I understand that you also use a “Setpoint” (what you call “Aim”) to form the error that is then fed to the PID controller, but we will forget about that “Aim” as well because the “Aim” does not get affected by a change of the TurnSpeed, only the GPSHeading is affected by the TurnSpeed, so the “Aim” is like an external disturbance and is not relevant for our model, because we are only interested in what we can actually control.

    So we are the PID controller, how to we model everything that is outside us? Well, we do as any person would do. We make experiments and see what happens. Since the TurnSpeed is the only variable we can manipulate, me make a small change to it and see what happens. We go a little bit up and little bit down and we see how the GPSHeading responds, because that is the variable we want to regulate.

    Control theory tells us that if we design that experiment to be a step change on the input (TurnSpeed), we get enough information to create a “model” that is good enough for control (good enough to make a good PID controller tuning).

    And this is what the pidtuner tool helps you to do. It takes your step response experiment and makes a “model” of everything that is outside of the PID controller, and then uses that “model” to give you some PID gains that will be good enough to regulate that “model”.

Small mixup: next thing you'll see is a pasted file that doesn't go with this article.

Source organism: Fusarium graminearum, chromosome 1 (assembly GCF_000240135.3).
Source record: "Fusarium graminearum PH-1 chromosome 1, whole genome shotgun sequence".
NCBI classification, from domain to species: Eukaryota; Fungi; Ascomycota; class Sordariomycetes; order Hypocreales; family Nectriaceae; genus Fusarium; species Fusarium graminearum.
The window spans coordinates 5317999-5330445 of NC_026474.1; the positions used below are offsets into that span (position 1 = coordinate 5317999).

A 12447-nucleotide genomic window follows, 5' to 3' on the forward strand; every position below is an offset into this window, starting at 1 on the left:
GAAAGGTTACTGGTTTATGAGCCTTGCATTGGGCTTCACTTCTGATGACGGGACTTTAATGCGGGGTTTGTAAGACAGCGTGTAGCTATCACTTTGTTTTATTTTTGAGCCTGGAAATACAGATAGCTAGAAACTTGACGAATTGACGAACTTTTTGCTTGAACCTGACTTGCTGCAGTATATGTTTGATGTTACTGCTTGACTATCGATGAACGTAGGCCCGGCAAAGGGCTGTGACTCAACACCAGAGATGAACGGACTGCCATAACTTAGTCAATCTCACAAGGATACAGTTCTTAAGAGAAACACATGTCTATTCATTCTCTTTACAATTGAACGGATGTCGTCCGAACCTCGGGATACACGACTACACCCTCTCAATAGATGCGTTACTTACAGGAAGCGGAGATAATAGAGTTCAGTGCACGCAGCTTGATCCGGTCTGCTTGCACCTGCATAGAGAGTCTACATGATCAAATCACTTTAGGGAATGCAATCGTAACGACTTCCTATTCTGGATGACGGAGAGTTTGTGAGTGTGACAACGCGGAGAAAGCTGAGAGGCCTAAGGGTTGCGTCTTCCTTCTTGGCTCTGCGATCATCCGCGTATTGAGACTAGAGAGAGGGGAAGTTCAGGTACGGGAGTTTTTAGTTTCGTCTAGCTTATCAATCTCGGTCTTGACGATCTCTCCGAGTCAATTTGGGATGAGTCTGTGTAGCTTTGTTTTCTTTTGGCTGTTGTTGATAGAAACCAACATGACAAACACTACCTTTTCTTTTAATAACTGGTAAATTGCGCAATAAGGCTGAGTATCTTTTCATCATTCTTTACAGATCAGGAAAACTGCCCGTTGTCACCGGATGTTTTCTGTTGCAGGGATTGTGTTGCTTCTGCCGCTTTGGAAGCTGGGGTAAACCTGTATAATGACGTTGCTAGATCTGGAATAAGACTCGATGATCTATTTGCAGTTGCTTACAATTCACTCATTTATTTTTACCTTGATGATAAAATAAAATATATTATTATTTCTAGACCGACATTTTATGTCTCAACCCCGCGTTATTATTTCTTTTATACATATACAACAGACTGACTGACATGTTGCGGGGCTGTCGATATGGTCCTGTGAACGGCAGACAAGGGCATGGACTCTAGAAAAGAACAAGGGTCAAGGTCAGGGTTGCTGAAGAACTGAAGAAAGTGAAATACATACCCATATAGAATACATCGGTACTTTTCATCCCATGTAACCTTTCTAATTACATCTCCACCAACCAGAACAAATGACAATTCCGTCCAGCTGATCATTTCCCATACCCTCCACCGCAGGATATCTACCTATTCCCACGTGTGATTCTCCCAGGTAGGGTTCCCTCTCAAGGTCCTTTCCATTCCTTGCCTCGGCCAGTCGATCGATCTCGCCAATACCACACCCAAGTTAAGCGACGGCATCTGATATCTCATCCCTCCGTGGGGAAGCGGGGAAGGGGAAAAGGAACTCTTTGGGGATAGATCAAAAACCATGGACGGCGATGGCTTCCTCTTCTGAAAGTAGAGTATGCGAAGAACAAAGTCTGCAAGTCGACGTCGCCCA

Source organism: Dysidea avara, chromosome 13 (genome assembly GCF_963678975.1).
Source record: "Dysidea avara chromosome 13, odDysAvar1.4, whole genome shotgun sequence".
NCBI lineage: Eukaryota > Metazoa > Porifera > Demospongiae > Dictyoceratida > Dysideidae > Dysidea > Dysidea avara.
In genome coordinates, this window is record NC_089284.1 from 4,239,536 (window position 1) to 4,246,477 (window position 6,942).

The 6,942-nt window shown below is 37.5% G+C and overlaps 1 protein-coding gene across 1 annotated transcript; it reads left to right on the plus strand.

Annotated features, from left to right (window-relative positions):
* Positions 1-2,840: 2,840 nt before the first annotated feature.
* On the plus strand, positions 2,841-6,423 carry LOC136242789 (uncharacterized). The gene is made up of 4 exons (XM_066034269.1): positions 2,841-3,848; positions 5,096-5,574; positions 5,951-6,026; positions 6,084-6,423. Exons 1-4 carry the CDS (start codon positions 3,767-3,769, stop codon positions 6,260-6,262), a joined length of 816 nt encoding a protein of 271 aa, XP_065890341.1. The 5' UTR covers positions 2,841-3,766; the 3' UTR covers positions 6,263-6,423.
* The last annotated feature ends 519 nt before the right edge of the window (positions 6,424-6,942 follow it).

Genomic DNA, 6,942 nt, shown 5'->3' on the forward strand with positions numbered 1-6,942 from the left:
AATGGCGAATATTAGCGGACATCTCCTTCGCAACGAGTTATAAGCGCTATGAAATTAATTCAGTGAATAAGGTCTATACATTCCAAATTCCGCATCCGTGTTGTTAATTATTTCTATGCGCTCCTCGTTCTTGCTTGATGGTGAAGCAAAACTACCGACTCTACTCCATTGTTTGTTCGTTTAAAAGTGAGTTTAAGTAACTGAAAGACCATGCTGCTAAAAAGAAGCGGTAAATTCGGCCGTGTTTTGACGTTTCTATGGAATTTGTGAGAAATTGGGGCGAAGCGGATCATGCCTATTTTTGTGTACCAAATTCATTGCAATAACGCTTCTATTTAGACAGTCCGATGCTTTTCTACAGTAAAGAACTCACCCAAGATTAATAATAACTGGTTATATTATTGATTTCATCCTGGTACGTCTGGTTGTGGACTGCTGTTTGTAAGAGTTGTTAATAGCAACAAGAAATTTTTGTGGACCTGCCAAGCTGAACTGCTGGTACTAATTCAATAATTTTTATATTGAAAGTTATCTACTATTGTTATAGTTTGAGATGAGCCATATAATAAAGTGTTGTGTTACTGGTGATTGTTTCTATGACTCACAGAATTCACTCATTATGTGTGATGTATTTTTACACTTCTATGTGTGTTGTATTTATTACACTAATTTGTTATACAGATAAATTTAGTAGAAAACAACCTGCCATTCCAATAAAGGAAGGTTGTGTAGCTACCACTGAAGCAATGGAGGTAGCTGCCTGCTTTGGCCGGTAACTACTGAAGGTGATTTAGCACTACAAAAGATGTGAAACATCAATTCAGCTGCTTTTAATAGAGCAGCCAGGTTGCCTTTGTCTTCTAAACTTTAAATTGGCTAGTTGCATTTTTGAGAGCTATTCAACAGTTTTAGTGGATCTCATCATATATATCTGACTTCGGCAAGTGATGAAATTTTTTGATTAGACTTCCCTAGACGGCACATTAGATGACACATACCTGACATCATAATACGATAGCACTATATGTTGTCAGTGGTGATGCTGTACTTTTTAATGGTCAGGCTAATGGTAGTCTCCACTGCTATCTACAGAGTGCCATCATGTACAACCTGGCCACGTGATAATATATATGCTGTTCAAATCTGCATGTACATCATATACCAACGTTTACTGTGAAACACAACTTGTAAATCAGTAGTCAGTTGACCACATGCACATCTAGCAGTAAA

So you give your data to the pidtuner in Step 1 of the tool, then on Step 2 you select a time range in your data where you can select where a step change in the input (TurnSpeed) occurs, so when your click next, the pidtuner can generate some models for you.

    Notice that I said before; “to regulate that model”, meaning that the “model” has to resemble reality somehow, for the PID tuning to be successful. That is what you see in the Step 3 of the tool where it says “Select Model”. It compares the output generated by the models that the pidtuner has created for you, against the actual data of your experiment. Your job in that step is to select a model that resembles the actual data. The closest the model output looks like the data, the better. It does not has to be perfect though, there is some room for error in the gain, as long as the relevant dynamics are captured.

    If no model resembles your data then you have to get back to any of the previous Steps. Either go back to Step 2 and select a different time range that contains better information about the step response. Or even go to Step 1 and import data from a better experiment. This is what I proposed to you, to make a better experiment by making manual steps in the TurnSpeed. If you want to see how a good experiment looks, take a look at the sample data that the pidtuner has by default. That data is actually from a drone pitch angle response.

    Once you have a good model-data match, you can get to Step 4 and get the PID gains that you need. In Step 4 you can simulate how the “model” would respond to a change on the “Setpoint” (for you is the “Aim”). You can use the “Scale Gains” slider to make the PID gains more or less aggressive. Then you can see how much time it would take for the model to reach the desired “Setpoint” (“Aim”). Beware that the more aggressive you tune the PID gains, the less robust it will be. That can be seen in the Bode Plot that is shown also in Step 4, but understanding robustness trade-off against performance and how it relates to the Bode Plot is too complicated to explain here and requires university level of engineering studies. You can get a grasp of it by watching some youtube videos though. If you are interested, checkout the youtube channel of Brian Douglas: